THE UK’s unemployment rate is at its lowest level in nearly 45 years, holding a steady 3.8 percent in the three months to October.
Figures released by the Office for National Statistics (ONS) show the number of people unemployed fell by around 13,000 to 1.28m, with 32.8m people now in employment. This has prompted some pro-pre-Brexit crowing, but the ONS figures tell only half the story: the drop in unemployment was largely thanks to women finding work.
Female unemployment was cut by a proportionally significant 18,000 to 566,000, or 3.5 percent. The figure for unemployed men rose, by around 4,000 to 715,000 on the quarter, to four percent.
The overall employment rate was estimated at 76.2 percent, 0.4 percentage points up on the previous year. Despite the “record high”, the actual employment rate has changed little over recent quarters.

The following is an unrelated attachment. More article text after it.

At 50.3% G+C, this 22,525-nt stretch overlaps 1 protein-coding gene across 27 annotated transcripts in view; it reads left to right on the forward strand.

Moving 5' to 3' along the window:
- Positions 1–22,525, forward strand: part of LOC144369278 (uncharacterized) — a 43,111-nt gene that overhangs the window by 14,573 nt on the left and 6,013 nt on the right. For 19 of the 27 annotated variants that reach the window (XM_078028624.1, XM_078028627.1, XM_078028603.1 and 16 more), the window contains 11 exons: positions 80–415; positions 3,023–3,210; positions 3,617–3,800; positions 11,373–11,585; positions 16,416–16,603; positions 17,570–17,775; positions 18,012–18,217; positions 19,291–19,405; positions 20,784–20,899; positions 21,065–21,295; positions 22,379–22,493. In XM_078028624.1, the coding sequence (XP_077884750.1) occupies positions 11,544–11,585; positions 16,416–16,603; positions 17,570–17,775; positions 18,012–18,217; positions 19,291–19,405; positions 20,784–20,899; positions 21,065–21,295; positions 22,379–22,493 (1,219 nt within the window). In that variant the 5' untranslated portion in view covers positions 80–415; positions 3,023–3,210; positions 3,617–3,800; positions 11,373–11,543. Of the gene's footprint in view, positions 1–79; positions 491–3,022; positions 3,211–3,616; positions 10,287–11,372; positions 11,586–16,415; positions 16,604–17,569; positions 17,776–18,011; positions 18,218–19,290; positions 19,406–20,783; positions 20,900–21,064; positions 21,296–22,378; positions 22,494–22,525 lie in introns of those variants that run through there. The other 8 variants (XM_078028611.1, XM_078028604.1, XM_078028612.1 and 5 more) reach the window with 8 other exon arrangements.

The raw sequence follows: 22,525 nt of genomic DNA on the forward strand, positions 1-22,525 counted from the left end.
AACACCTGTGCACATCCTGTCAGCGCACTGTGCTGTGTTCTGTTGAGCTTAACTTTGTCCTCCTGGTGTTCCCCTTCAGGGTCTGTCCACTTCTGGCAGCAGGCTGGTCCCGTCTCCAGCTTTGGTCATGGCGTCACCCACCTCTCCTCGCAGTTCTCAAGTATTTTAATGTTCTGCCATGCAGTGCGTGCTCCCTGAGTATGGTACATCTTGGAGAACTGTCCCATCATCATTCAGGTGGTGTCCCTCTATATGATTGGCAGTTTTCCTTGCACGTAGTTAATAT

Self-employed workers are up in number – 33,000, in rounded-up figures – to hit a total of 4.96m. This time the quarterly increase was fueled more by men (3.3m) than by women (1.7m).
Pay growth (including bonuses) slowed to 3.2 percent, below 3.7 percent in the previous period. Annual growth in total pay was at a four-year low, weakened by high bonus payments in October 2018 (against average bonuses this October).
The BBC quoted Chancellor Sajid Javid as saying three-quarters of employment growth in the past year had been outside London and the south-east. “I’m looking forward to getting Brexit done,” he said, “and unleashing Britain’s potential, levelling-up opportunity across the country.”
Labour expressed concern, despite the positive figures, saying average pay levels remained low. It also decried the fact that ministers were committed to leaving the EU with or without an agreement.